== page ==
Mr. GEO. D. GRANT (North Ontario).
Some few weeks ago, Mr. Speaker, at the beginning of the discussion on tills Bill, my hon. friend from Leeds (Mr. Taylor), Mr. GALLIHER
who is not now in his seat, I am sorry to say, was good enough to say that he would like to have an expression of opinion on this Bill from the member for North Ontario. In the course of his remarks on that occasion, my hon. friend referred to a by-election which took place in my riding some two or three years ago, the contestants in which were the hon. member for North Toronto (Mr. Foster) and myself. The hon. gentleman said that the Manitoba Remedial Bill was one of the issues, if not the principal issue, in that campaign. Now, I cannot let that statement go entirely unchallenged. Necessarily I took considerable interest in that by-election, and therefore must be supposed to know what the issues in it were, and I have this to say that not only was the Manitoba Remedial Bill and the action of the late Conservative government in reference thereto and the action of the ex-Finance Minister (Air. Foster), then a candidate, in the same connection- not only were all these matters not principal issues but they were not issues at all. Furthermore I do not think that the Manitoba Remedial Bill or the Manitoba school question has been at all an issue in the province of Ontario since the general election of 1896. I am much afraid, Mr. Speaker, that the memory of my hon. friend from Leeds (Mr. Taylor) is not at all dependable; I am afraid his memory plays pranks with him. And in this fear I am rather confirmed by what fell from the lips of his late leader, Sir Mackenzie Bowell, who spoke in another place on the 1st of March last. Speaking of the hon. gentleman (Mr. Taylor) in relation to another matter then under discussion, Sir Mackenzie Bowell said :
I am utterly at a loss to know or understand how Mr. Taylor could have given utterance to such a statement, unless it be that he talked it over so often with others that he finally believed it himself. That is an idiosyncrasy of some people, as we know.
Well, in the best of good nature, I rather think that in his recollection of what took place in the election in North Ontario that idiosyncrasy of my hon. friend from Leeds has shown itself.
The hon. member for St. Antoine, Montreal (Mr. Ames), who preceded me in this debate on Thursday last, made, in my judgment, a very moderate, calm and dignified statement of the case. He told how generously, how very well indeed, the Protestant minority of Quebec were treated by the Catholic majority of that province. But I rather think, in fact I am strongly of opinion, that the hon. gentleman marred it forceful and eloquent speech by the reference he made to the attitude of hon. members on this side of the House who support the government on this question. On more than one occasion, more frequently than was necessary to my mind, the hon. member for St. Antoine thanked ids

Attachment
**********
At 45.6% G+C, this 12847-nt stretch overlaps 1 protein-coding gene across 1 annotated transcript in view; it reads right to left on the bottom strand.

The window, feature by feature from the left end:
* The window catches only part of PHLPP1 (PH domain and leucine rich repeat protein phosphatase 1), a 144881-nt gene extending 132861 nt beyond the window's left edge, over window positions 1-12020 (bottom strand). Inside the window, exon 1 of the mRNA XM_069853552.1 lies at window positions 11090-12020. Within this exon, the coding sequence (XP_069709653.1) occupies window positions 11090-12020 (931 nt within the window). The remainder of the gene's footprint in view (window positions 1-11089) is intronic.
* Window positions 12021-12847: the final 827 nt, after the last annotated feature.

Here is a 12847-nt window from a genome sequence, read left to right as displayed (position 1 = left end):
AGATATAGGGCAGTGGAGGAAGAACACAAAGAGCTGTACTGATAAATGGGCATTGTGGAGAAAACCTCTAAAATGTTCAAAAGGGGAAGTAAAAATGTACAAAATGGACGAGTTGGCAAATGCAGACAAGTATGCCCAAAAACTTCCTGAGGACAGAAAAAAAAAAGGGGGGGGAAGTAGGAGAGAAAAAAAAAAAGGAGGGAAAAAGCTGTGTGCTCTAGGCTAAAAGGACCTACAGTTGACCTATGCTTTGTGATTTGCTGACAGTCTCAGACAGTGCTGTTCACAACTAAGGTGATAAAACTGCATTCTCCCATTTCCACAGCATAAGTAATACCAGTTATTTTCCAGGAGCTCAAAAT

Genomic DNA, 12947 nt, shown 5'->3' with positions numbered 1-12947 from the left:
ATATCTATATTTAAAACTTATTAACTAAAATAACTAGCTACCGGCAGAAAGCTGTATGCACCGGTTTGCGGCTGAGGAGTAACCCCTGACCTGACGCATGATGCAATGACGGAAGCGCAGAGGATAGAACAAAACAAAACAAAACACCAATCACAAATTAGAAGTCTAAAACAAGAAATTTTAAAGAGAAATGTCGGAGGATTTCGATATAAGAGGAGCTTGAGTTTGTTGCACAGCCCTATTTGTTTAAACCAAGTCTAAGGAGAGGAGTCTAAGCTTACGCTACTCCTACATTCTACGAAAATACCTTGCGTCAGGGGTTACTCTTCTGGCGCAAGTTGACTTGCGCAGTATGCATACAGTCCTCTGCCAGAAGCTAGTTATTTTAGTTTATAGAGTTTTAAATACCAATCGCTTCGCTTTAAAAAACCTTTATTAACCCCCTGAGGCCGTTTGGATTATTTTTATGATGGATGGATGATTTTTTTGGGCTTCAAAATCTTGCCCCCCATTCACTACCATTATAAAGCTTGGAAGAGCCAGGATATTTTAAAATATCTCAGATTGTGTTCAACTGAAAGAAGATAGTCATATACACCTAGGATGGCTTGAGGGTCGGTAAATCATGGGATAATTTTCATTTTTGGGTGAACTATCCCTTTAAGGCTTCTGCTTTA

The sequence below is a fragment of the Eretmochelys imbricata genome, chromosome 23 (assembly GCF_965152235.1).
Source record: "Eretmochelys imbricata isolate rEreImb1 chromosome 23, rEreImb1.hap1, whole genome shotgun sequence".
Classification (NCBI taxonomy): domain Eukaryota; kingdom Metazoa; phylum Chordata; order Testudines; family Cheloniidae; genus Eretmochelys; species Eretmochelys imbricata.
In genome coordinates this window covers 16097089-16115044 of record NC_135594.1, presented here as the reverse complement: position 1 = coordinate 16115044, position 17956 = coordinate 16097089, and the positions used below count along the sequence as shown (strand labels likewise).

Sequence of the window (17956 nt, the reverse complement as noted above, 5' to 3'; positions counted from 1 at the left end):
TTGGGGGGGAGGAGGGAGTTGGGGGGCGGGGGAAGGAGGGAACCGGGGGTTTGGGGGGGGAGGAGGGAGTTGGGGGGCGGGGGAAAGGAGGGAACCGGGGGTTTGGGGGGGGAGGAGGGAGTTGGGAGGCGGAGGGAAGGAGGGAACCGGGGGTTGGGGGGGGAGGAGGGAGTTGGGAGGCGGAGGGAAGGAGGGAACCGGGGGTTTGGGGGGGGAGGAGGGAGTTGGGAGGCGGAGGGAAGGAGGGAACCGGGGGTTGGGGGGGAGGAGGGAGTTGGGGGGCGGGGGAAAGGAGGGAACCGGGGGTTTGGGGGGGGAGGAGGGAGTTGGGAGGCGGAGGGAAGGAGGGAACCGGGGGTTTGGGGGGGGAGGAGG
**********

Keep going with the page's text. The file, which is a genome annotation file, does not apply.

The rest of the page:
pleader for the freedom of action which bad been given to individual members of tbe opposition on this question. He seemed indeed very grateful that freedom of action bad been granted. In fact, he said, if not in so many words, yet in ,effect, that had it not been for that freedom of action given by tbe leader of tbe opposition to bis followers, be doubted whether be would take tbe position which be is taking upon the Bill. I have nothing to quarrel with in that attitude of tbe lion, gentleman. But be went on to express bis great sympathy for members on tbe government side who, be seemed to think, were bound to stand by the government-bound in what way I do not know-in its proposed legislation in regard to the Northwest. I must say to the bon. gentleman that we cannot accept his sympathy on this side-we do not want it. And I take strong exception to the innuendo in his remarks as to the attitude of government members iii supporting this Bill. I cannot understand him. Surely tbe bon. gentleman will not say that tbe same arguments for toleration, for respect for tbe rights of a minority, which appeal to him may not also appeal to individual members on tbe government side. Tbe boil, gentleman said-and I think it is not beside tbe question for me to refer to bis words and to clear up these points before entering upon the consideration of tbe main part of tbe issue-that bis leader-
has told them that they shall one and all
consult their constituents and their conscience and shall then vote as they see fit upon this Bill.
I want to tell tbe bon. gentleman that no instructions, no advice, different from that has emanated from the right bon. gentleman (Sir Wilfrid Laurier) who leads tbe government to his followers.
Topic: PROVINCIAL AUTONOMY IN THE NORTHWEST.